IMF downgrades Nigeria’s 2022 economic growth prospect by 0.2%
IMF headquarters

Adebayo Obajemu

The International Monetary Fund (IMF) has warned emerging economies to cut greenhouse gas emissions by 25% to achieve carbon neutrality.

According to IMF, the progress needed toward such a major shift would impose short-term economic costs. If the right measures were implemented immediately and phased in over the next eight years, the costs would be small. If the transition to renewables was delayed, the costs would be much greater.

IMF said it has developed a model that splits countries into four regions, including China, the Euro area, the United States, and a block representing the rest of the world.

The model assumed that each region introduced budget-neutral policies that include greenhouse gas taxes, which were increased gradually to achieve a 25 per cent reduction in emissions by 2030, combined with transfers to households, subsidies to low-emitting technologies, and labour tax cuts.

“A policy package could slow global economic growth by 0.15 percentage point to 0.25 percentage point annually from now until 2030, depending on how quickly regions can wean off fossil fuels for electricity generation.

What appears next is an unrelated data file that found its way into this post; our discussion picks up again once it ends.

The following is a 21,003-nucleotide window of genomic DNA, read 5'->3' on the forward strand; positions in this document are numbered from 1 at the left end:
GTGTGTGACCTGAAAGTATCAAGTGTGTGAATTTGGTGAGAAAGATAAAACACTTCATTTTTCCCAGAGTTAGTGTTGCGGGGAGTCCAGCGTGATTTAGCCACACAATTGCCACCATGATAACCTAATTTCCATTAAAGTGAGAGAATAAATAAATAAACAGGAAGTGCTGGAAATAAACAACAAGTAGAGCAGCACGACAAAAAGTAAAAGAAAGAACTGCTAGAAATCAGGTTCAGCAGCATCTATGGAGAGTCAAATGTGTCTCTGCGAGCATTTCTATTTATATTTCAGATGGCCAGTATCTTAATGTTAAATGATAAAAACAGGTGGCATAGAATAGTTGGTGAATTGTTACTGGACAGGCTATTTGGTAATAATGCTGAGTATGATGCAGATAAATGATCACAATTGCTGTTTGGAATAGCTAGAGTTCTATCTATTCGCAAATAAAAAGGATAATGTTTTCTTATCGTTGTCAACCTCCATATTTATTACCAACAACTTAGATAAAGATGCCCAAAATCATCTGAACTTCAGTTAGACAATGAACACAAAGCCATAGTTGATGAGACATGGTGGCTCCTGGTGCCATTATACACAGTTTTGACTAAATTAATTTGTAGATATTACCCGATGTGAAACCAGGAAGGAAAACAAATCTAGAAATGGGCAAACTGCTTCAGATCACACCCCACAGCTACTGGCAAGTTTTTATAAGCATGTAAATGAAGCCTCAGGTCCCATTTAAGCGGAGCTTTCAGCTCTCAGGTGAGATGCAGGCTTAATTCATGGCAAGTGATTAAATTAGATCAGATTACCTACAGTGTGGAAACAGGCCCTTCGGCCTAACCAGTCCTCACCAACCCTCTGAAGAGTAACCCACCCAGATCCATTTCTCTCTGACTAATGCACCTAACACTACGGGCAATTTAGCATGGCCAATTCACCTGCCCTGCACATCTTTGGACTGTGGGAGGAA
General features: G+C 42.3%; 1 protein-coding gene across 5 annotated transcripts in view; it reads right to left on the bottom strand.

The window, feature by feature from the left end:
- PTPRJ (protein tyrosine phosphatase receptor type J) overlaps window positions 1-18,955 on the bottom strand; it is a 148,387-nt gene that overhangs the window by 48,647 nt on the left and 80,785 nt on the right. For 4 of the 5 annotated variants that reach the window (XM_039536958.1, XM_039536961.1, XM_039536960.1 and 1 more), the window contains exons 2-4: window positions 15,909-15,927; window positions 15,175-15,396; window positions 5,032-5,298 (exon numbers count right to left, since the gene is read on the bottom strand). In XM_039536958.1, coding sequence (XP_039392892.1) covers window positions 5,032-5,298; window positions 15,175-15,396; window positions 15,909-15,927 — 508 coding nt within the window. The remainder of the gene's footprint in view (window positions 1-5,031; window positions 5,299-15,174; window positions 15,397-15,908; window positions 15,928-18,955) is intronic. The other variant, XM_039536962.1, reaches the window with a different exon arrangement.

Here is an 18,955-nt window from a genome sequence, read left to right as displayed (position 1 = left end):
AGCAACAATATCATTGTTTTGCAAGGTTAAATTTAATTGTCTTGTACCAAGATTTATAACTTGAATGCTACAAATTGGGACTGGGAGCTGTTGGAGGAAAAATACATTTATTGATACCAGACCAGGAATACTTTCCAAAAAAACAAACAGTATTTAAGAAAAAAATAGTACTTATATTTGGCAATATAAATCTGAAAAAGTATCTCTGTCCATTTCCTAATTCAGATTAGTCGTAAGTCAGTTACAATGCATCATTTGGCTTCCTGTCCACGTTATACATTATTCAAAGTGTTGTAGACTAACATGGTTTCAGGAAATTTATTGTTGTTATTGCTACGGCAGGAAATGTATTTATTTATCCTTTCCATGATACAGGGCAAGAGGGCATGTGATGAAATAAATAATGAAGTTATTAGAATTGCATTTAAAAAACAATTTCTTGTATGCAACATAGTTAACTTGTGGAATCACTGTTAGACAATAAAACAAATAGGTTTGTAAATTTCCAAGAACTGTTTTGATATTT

“The more difficult the transition to clean electricity, the greater the greenhouse gas tax increase or equivalent regulations needed to incentivize change, and the larger the macroeconomic costs in terms of lost output and higher inflation.”

“That means countries must cooperate more on finance and technology needed to reduce costs and share more of the required know-how especially when it comes to low-income countries”, the global financial body advised.


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